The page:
The Rose Tattoo

Here’s a song with literary reference. It takes its title from a 1951 Tennessee Williams play, or its better-known film adaptation. I haven’t seen the movie or the play, and I don’t understand the Spanish parts of the song, so I can’t tell you how much of a reference it really is. But David Byrne seems like he would know his Tennessee Williams, so I don’t think it’s a coincidence. I guess that’s a homework assignment for me, then.

Good and Evil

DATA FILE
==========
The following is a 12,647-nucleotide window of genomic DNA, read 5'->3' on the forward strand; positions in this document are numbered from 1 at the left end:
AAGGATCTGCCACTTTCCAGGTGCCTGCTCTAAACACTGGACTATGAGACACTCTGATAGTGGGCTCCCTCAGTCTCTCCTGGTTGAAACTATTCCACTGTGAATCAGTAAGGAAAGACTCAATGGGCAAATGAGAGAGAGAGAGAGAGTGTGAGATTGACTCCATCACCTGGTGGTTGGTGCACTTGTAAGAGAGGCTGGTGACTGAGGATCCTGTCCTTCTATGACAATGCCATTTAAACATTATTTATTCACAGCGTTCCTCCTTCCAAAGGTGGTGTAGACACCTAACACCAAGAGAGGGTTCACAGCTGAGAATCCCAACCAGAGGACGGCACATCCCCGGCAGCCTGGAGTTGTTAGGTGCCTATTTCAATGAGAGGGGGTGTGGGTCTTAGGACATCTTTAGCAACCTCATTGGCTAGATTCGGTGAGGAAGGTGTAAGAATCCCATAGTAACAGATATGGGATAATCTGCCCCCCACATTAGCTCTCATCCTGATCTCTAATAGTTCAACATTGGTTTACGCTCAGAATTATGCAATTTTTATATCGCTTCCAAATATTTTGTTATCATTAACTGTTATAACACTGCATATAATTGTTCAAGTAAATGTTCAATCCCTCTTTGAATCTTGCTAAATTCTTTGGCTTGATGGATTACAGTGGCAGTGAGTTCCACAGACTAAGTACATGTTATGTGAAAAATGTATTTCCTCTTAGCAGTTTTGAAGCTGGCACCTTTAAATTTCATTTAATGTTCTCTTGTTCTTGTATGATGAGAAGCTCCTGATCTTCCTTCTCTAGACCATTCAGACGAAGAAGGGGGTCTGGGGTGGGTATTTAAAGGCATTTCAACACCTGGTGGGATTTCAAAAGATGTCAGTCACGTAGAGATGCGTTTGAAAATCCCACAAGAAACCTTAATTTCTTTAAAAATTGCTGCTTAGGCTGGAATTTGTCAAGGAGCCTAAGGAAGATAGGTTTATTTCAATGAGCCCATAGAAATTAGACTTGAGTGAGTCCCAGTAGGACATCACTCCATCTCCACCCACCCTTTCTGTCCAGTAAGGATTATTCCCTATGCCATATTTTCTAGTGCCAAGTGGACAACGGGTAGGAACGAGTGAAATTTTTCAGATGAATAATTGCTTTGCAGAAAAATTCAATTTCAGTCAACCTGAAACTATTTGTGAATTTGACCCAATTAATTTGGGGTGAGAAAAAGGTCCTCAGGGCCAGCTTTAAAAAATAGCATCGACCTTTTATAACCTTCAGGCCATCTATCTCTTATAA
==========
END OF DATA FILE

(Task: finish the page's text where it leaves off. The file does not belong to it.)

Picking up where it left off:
Rei Momo is pretty brilliant. David Byrne managed to cram in fifteen different musical styles, none of which were rock’n’roll or even a conventional ingredient of rock’n’roll. It was like he was saying “welcome to the rest of the world”. And yet, even with theĀ rumbasĀ and salsas, it was still somehow a rock’n’roll album. Maybe because though Byrne brought in new and exotic style of drumming, he never let go of his familiar clever rock star persona. It would have been weird if he’d tried to sing different, or in Spanish, or – god forbid! – affected a culturally insensitive accent. But it was the same David Byrne with his deadpan humor and nerdy stage presence. It helped American audiences accept rumba as not something inexplicable and foreign, but a vivid musical style that could be about anything and enjoyed by anybody. Because American audiences inevitably need an introduction from a nerdy white guy before they’ll accept anything non-English-language originated.